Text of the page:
"Crazy in Alabama" by Mark Childress
I heard Mark Childress read from his latest novel (or a novel in progress, maybe?) at Squaw Valley and was taken by his humor, poignancy and sense of drama. All of that is played out in his novel “Crazy in Alabama” which I read yesterday. The narrative is a juxtaposition of a coming of age story and an awakening—both of a woman who has been kept down by her husband and of the African American community of 1960s Alabama.
The story’s main characters are Peejoe (Peter Joseph), a 12 year old orphan who was living with his beloved grandmother (Meemaw) until his crazy aunt cut off her husband’s head and deserted her children. The aunt, Lucille, is the other main character. At 33, she has six children, a dead husband and a burning desire to make it in Hollywood, which is where she heads after she has committed the grisly murder.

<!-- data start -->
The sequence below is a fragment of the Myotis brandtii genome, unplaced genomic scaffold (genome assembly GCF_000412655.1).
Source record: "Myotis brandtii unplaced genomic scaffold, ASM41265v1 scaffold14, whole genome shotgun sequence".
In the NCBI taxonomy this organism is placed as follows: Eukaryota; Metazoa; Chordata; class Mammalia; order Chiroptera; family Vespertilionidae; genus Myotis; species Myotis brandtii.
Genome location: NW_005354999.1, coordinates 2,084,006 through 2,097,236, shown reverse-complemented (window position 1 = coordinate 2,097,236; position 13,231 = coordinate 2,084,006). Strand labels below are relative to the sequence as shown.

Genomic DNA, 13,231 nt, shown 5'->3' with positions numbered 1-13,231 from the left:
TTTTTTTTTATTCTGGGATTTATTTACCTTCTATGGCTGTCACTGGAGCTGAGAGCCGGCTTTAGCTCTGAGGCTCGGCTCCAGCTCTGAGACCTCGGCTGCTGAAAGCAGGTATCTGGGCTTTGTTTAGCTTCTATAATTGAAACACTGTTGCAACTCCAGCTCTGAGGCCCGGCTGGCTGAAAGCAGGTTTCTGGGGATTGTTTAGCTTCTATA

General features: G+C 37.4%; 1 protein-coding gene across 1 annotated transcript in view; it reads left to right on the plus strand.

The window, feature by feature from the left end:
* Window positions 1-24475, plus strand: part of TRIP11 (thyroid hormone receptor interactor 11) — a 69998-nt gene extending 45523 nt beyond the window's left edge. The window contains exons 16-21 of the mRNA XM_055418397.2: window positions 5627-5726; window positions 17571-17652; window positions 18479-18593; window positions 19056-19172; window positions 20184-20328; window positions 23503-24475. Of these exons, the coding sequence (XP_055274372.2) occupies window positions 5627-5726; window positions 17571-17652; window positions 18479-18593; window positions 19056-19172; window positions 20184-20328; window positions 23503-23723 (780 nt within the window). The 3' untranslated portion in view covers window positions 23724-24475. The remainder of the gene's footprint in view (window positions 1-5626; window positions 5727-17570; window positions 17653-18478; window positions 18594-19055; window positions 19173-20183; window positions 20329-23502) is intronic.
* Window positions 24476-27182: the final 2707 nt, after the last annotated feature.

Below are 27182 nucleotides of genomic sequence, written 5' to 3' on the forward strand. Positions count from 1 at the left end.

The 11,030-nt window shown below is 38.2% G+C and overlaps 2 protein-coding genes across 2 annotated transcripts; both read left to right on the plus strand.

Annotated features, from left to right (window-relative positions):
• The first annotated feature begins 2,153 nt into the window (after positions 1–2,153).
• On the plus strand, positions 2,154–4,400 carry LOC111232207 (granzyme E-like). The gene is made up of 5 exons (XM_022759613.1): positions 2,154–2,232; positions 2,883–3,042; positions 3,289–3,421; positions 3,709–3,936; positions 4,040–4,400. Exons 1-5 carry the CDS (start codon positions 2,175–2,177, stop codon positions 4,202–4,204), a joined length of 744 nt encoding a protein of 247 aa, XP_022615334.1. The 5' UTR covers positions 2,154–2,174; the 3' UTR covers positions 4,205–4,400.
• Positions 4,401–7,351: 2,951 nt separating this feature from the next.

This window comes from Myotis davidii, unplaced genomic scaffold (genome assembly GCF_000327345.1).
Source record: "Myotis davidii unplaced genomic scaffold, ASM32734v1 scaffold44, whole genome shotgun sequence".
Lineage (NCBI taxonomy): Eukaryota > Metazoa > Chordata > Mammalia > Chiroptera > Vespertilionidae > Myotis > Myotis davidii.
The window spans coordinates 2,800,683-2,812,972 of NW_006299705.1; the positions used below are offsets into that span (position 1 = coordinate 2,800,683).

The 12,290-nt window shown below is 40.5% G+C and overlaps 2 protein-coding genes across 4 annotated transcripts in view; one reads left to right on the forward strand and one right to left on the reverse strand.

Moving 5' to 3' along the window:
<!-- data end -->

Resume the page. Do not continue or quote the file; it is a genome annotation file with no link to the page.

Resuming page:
Childress takes on big issues (race relations, oppression of women, the media, mental illness) and displays them unflinchingly. He also shows how there are some folks—leaders (Lucille also becomes some sort of de facto leader of women’s issues)—who take advantage of serious situations for their own political gain.
Childress proves himself great in this book. He writes with such deft assuredness that he makes it look easy, but it’s not. Clearly a student of popular culture, he weaves details (songs, movies, television) into a fine cloth and makes us feel as though we are right there with him.
Part Southern Gothic, part Hollywood exposé, part political treatise, this book should endure. But above and beyond all that, it’s a helluva great read.